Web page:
Pure papillary carcinoma is rare in breast, although a papillary component may be present in up to 3-4% of breast carcinomas. It typically occurs in postmenopausal women.
FNA smears show three-dimensional papillary groupings of cells, some with fibro-vascular cores, with scattered columnar tumour cells and a bloody diathesis with haemosiderin-laden macrophages in the background. Nuclear atypia is often mild.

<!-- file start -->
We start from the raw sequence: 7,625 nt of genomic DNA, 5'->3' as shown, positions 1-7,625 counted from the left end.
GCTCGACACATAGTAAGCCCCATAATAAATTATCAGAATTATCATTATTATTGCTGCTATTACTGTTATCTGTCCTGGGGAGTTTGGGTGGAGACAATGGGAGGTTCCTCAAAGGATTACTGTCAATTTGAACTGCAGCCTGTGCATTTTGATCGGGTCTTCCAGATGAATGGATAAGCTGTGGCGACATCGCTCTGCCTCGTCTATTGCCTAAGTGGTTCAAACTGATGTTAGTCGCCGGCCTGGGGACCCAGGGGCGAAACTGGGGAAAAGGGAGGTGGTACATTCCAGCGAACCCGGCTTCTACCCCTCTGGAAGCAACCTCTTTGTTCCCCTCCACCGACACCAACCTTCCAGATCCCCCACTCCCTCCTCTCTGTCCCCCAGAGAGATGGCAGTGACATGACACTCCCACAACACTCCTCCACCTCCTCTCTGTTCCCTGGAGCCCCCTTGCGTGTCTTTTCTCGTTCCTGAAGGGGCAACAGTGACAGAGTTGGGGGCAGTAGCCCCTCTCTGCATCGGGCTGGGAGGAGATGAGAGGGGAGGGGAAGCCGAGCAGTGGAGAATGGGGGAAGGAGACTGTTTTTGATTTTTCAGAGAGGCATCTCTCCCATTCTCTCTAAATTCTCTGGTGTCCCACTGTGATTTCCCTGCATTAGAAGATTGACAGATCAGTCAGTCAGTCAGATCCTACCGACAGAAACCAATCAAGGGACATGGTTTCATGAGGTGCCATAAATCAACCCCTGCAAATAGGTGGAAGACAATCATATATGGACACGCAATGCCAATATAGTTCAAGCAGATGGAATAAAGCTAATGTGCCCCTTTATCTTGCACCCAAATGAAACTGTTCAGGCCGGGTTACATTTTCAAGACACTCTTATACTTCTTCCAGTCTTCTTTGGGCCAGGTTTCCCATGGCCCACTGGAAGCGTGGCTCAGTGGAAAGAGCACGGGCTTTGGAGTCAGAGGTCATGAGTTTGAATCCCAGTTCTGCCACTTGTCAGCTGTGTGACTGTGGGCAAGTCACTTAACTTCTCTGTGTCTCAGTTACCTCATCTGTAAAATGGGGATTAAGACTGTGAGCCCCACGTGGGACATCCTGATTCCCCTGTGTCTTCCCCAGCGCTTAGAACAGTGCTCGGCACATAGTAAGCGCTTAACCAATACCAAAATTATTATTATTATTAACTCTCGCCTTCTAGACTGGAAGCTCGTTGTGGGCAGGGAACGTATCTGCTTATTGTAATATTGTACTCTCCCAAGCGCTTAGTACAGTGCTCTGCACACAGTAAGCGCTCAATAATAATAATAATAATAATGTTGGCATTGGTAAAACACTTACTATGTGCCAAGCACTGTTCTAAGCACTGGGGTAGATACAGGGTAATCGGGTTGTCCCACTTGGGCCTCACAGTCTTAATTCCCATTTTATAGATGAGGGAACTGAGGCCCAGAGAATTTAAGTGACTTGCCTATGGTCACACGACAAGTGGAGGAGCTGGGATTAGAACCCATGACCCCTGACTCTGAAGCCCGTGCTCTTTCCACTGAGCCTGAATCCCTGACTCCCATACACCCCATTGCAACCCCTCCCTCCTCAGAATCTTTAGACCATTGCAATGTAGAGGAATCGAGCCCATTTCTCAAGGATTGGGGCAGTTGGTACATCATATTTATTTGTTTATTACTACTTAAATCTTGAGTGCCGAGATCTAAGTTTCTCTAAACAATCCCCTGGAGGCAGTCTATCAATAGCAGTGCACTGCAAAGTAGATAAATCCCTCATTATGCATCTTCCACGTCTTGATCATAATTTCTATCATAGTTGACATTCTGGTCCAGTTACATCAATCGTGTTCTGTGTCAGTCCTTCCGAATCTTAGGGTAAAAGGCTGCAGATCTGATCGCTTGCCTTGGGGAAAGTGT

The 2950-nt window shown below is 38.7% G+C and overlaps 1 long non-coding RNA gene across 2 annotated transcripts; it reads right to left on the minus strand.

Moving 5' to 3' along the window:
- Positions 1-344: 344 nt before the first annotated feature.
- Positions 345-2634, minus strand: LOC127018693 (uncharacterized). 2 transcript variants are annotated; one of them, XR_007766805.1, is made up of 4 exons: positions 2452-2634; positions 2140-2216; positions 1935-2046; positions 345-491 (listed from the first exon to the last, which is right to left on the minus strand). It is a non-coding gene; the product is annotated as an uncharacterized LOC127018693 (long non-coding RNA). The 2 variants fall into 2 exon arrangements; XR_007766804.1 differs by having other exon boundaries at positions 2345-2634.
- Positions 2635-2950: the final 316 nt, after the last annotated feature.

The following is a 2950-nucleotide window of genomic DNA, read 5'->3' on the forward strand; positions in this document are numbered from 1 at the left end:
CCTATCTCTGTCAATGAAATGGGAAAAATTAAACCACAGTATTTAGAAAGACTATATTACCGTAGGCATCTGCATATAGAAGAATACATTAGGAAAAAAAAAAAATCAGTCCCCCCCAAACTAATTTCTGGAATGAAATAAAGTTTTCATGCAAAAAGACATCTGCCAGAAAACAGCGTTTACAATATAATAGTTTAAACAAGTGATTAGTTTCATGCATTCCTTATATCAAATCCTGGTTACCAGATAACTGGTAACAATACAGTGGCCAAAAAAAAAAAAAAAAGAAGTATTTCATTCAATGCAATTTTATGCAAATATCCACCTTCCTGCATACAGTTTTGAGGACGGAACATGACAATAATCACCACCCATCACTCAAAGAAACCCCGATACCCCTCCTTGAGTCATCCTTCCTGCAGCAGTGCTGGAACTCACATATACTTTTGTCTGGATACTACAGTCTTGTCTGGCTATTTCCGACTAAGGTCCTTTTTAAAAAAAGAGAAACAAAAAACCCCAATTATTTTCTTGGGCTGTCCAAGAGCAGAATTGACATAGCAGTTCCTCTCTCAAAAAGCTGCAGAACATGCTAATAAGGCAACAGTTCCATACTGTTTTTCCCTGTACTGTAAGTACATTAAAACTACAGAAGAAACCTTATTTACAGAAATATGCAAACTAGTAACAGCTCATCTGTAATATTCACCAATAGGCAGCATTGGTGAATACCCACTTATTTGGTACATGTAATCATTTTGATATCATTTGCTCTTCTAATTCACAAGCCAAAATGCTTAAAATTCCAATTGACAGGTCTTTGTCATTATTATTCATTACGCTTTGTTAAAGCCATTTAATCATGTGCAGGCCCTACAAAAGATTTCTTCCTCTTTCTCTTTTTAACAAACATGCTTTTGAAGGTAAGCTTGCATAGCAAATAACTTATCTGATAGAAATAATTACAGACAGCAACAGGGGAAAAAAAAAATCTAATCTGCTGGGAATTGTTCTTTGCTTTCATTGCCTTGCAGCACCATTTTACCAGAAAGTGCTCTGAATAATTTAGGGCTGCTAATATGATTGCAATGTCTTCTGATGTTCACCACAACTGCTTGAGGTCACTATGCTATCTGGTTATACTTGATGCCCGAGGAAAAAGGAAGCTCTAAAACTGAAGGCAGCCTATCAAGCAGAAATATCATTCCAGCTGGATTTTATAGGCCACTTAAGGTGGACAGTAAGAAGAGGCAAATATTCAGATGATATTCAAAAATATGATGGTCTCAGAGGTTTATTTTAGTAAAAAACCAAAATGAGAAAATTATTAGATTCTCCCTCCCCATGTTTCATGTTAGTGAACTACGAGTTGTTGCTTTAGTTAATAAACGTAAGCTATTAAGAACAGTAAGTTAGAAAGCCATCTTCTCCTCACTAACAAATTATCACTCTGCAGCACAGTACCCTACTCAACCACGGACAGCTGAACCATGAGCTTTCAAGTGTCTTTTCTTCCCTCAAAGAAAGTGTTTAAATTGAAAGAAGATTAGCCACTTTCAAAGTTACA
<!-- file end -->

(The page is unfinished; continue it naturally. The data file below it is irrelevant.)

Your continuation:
Cytological diagnostic features
- Moderate cellularity
- Three-dimensional papillary groups, fibro-vascular cores
- Atypical columnar cells
- Haemosiderin-laden macrophages
The differential diagnosis includes fibroadenoma, (favoured by the presence of finger-like branching without a fibro-vascular core and bipolar naked nuclei in the background), and papilloma. It is often very difficult to distinguish well-differentiated papillary carcinoma from benign papilloma, and surgical excision is advised when a papillary neoplasm is diagnosed by FNA cytology.